It does appear that for the president, all his problems are caused by those who did not want him in power and still don’t wish him well, the oppositions, enemies and critics of his government, without as much effort to look inwards, and do self-examination. This is why he never gets to solve any problems really. The snippet from the interview is a revelation in how not a president should answer questions or speak to any news agency—local or international. Excerpts
Amanpour: “Is Nigeria prepared in case there’s a terrorist attack like in Algeria?
Jonathan: “… what happened in Algeria is quite unfortunate.”
Amanpour: Others believe Boko Haram is about resisting misrule and corruption.”
Amanpour: On security forces driving people to the hands of Boko Haram as testified by even an NGO:
Jonathan: (Interjected). How!? How!?That is not correct. That is not correct. I have said it severally; those are insinuations by some interest groups”
Amanpour: “One of those interest groups is the State Department of the United States”
Jonathan: “No! No! No! People get wrong information to the State Department of United States. They have the means of knowing the truth; they should try and filter the truth. They should not just listen to people who have access to them.”
On electricity supply: “I would have loved that you asked an ordinary Nigerian in the streets of Lagos and Abuja or another city this question about power. That is one area that Nigerians are quite pleased with government, that our commitment to improve power is working. So if you are saying something different, I’m really surprised. That is one area that even civil society members agree that government has kept faith with its promise.
“We have not got to where we should be, the power infrastructure is one investment that must complete the chain before the bulb can light.I promise you (Amanpour or Nigerians) that before the end of the year, power would be reasonably stable.”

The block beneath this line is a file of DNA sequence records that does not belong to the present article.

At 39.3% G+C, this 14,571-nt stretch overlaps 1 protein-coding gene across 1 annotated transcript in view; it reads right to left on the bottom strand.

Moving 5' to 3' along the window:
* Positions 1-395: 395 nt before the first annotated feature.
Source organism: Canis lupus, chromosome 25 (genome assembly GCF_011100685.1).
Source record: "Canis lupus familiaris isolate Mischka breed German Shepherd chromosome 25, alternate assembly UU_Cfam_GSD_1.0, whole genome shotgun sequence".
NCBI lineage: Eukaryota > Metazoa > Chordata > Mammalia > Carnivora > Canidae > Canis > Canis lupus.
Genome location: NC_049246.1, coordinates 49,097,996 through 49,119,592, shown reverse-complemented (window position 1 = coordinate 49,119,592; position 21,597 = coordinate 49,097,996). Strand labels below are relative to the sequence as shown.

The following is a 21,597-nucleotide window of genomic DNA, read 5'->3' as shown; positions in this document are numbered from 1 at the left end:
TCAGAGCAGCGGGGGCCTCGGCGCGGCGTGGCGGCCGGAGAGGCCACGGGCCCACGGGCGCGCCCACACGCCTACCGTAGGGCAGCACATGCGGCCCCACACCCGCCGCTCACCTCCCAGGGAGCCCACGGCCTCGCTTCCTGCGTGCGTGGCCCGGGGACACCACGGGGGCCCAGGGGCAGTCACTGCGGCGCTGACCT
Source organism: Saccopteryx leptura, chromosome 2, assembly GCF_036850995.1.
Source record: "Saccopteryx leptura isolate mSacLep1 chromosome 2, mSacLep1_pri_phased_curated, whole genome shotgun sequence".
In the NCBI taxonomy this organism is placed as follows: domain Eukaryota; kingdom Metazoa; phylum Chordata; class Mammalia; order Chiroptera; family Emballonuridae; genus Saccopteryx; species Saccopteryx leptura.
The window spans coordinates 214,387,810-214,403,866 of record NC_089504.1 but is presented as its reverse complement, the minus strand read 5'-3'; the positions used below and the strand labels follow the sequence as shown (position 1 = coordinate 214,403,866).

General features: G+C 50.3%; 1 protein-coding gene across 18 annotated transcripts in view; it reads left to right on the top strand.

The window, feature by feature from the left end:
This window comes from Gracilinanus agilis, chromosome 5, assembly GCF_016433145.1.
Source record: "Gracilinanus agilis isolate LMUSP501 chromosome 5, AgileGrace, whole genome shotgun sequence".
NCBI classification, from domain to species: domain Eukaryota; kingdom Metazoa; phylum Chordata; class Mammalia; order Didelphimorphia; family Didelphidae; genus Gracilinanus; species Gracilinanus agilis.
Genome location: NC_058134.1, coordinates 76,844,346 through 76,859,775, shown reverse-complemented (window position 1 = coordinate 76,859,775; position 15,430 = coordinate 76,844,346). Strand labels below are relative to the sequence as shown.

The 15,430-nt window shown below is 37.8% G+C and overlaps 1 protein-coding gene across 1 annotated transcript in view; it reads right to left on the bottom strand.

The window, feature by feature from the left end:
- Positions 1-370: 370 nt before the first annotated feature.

On corruption, stealing and bleeding of the country: “This stolen crude is being bought by refineries abroad and they know the oil was stolen. The world must condemn what is wrong. The stolen crude is refined abroad; it’s not refined in Nigeria”
Besides his poor grammar at that interview, the import of the context and content is disturbing. Instead of addressing the issues as much as he could, the president perceived the interview as an extension of opposition politics back home and Amanpour as one of his political foes that should be crushed. Hence, the haste and anger to ‘fire back’. He was impatient, evasive, incoherent, and confrontational. In doing that he muddled up issues and did not give appropriate responses to questions asked. The president’s belligerence and combative posture must have embarrassed his interviewer, but the bigger shame and embarrassment are for Nigerians at home and abroad who hooked up to it and got disappointed.
But does it really matter? The president does not give a damn about what the perception of him and his government is globally, as long as 2015 remains in focus. Afterall, it is Nigerians that will vote(?) and not the international community.
Zainab is an editor/columnist with Abuja-based BluePrint Newspapers